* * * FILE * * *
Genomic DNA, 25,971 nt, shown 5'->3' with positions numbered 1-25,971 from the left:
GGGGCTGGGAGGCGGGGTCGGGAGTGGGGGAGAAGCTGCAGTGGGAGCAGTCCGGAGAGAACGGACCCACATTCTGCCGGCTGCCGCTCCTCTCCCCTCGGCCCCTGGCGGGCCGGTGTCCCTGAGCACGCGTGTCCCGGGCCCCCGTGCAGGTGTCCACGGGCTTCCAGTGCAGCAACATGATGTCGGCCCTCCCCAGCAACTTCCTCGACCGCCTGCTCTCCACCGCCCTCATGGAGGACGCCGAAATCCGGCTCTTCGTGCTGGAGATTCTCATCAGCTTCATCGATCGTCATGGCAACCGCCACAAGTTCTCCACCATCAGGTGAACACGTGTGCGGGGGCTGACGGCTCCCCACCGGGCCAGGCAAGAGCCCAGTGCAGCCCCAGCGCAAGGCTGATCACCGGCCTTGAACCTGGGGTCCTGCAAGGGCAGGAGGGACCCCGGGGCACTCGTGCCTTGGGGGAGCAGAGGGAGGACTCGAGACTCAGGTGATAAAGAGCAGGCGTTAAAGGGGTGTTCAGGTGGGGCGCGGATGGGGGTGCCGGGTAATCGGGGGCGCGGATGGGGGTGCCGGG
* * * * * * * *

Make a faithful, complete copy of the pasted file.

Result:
Genomic DNA, 25,971 nt, shown 5'->3' with positions numbered 1-25,971 from the left:
GGGGCTGGGAGGCGGGGTCGGGAGTGGGGGAGAAGCTGCAGTGGGAGCAGTCCGGAGAGAACGGACCCACATTCTGCCGGCTGCCGCTCCTCTCCCCTCGGCCCCTGGCGGGCCGGTGTCCCTGAGCACGCGTGTCCCGGGCCCCCGTGCAGGTGTCCACGGGCTTCCAGTGCAGCAACATGATGTCGGCCCTCCCCAGCAACTTCCTCGACCGCCTGCTCTCCACCGCCCTCATGGAGGACGCCGAAATCCGGCTCTTCGTGCTGGAGATTCTCATCAGCTTCATCGATCGTCATGGCAACCGCCACAAGTTCTCCACCATCAGGTGAACACGTGTGCGGGGGCTGACGGCTCCCCACCGGGCCAGGCAAGAGCCCAGTGCAGCCCCAGCGCAAGGCTGATCACCGGCCTTGAACCTGGGGTCCTGCAAGGGCAGGAGGGACCCCGGGGCACTCGTGCCTTGGGGGAGCAGAGGGAGGACTCGAGACTCAGGTGATAAAGAGCAGGCGTTAAAGGGGTGTTCAGGTGGGGCGCGGATGGGGGTGCCGGGTAATCGGGGGCGCGGATGGGGGTGCCGGG